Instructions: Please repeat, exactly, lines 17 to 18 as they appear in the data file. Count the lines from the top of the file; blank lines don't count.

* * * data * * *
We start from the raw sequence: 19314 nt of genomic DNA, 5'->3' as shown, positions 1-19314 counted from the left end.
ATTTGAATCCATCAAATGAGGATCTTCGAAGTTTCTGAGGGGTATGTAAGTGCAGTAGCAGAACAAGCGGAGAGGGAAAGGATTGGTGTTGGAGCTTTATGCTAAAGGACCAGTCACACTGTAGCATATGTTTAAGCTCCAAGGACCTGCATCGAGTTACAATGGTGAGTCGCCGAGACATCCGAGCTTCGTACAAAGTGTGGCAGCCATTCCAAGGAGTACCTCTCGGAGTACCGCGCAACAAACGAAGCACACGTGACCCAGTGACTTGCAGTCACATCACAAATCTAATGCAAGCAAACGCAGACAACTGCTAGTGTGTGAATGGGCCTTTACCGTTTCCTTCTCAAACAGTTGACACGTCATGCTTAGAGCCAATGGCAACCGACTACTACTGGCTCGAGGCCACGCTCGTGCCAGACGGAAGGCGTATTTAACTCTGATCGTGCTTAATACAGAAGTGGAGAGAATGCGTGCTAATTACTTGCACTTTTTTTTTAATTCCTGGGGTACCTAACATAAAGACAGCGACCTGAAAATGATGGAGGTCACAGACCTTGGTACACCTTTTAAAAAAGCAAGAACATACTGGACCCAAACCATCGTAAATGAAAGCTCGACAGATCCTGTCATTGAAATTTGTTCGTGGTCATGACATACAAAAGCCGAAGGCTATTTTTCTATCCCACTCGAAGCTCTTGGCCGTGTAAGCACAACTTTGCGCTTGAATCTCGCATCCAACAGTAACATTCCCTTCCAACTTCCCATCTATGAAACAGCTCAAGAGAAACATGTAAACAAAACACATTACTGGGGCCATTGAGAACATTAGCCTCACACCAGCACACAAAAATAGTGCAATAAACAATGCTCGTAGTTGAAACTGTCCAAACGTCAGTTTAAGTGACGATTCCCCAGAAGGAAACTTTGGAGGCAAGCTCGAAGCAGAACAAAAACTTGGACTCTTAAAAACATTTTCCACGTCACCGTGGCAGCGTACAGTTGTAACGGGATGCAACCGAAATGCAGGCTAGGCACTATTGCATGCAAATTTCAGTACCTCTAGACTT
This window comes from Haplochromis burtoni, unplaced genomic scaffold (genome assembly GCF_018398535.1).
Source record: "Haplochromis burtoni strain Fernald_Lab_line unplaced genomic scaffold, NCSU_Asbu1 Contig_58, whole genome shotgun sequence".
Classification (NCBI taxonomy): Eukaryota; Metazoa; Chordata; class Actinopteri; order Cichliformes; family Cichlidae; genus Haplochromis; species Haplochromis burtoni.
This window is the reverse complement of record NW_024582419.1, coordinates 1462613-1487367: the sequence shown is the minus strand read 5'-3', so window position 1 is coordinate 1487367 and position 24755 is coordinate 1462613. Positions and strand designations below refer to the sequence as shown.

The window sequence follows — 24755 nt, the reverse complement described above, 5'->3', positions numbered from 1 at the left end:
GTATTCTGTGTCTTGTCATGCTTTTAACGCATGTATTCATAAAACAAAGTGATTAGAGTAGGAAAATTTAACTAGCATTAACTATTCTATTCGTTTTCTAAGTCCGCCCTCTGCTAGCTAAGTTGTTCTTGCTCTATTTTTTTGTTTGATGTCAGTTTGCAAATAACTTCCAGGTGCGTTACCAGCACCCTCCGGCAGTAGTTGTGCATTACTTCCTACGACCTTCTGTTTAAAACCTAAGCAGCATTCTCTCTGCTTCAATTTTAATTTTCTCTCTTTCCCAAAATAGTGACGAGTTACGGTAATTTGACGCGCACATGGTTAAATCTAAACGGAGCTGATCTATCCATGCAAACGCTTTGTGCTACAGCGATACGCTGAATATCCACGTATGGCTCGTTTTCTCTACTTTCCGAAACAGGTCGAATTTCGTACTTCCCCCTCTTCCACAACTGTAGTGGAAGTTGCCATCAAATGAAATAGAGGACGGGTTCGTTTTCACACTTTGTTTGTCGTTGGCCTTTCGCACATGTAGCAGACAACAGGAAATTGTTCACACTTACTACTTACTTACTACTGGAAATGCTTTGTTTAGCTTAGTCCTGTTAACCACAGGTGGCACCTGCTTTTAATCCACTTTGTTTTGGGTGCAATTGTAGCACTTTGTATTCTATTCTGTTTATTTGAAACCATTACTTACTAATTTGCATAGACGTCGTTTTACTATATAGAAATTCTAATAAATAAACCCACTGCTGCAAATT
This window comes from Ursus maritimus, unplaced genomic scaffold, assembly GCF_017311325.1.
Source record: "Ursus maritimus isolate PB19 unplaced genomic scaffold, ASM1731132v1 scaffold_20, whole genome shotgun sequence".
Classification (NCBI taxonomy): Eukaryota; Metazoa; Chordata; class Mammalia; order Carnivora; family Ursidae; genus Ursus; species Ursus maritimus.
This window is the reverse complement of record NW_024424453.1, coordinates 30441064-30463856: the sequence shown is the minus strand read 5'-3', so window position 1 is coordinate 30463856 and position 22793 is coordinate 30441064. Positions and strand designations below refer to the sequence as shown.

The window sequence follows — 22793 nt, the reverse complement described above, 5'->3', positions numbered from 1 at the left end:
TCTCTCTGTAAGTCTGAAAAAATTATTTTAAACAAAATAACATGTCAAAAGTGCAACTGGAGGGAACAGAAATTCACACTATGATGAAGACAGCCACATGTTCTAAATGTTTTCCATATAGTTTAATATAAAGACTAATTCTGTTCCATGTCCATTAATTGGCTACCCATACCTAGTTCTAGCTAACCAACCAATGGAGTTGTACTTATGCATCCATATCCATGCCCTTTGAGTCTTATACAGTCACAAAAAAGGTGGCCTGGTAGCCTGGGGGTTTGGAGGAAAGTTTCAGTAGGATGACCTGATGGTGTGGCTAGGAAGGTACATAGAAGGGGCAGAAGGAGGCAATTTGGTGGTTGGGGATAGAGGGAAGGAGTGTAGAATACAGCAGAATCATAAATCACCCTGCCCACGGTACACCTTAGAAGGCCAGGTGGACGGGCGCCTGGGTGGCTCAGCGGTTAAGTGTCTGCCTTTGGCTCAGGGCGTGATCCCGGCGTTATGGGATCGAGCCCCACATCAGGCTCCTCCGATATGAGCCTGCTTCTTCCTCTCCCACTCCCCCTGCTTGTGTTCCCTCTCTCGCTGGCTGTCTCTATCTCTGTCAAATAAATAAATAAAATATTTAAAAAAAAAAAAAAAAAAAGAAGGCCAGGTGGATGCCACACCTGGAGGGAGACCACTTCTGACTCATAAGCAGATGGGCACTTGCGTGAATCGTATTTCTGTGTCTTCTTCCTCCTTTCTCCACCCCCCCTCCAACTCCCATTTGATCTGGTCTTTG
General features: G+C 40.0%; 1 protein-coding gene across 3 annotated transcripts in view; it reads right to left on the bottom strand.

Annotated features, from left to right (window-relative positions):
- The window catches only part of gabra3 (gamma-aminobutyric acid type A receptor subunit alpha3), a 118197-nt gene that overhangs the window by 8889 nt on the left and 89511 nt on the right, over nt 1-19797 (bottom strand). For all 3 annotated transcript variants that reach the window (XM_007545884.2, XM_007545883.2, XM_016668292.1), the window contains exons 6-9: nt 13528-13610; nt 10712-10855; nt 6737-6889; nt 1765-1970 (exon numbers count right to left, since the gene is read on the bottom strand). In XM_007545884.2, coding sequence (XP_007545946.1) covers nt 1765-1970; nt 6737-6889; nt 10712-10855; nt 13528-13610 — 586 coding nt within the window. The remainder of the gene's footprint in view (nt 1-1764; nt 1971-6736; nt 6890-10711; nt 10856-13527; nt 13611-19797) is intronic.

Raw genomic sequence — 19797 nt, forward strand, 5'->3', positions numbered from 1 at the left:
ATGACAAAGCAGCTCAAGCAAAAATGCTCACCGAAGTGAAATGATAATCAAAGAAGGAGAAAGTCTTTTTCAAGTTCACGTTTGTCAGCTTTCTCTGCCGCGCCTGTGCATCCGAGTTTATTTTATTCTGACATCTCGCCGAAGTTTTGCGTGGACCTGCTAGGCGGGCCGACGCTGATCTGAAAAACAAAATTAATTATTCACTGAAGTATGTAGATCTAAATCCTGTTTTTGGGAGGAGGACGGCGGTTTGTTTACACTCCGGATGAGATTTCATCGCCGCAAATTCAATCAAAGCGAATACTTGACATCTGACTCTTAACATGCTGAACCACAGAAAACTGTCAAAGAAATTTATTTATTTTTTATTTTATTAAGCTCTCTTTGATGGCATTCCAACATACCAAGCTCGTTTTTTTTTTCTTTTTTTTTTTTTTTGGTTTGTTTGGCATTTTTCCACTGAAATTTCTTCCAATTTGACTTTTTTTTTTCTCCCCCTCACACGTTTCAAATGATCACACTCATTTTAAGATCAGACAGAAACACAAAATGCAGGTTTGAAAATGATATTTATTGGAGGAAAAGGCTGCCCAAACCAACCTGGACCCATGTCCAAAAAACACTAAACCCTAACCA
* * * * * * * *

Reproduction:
- The window catches only part of gabra3 (gamma-aminobutyric acid type A receptor subunit alpha3), a 118197-nt gene that overhangs the window by 8889 nt on the left and 89511 nt on the right, over nt 1-19797 (bottom strand). For all 3 annotated transcript variants that reach the window (XM_007545884.2, XM_007545883.2, XM_016668292.1), the window contains exons 6-9: nt 13528-13610; nt 10712-10855; nt 6737-6889; nt 1765-1970 (exon numbers count right to left, since the gene is read on the bottom strand). In XM_007545884.2, coding sequence (XP_007545946.1) covers nt 1765-1970; nt 6737-6889; nt 10712-10855; nt 13528-13610 — 586 coding nt within the window. The remainder of the gene's footprint in view (nt 1-1764; nt 1971-6736; nt 6890-10711; nt 10856-13527; nt 13611-19797) is intronic.

Raw genomic sequence — 19797 nt, forward strand, 5'->3', positions numbered from 1 at the left: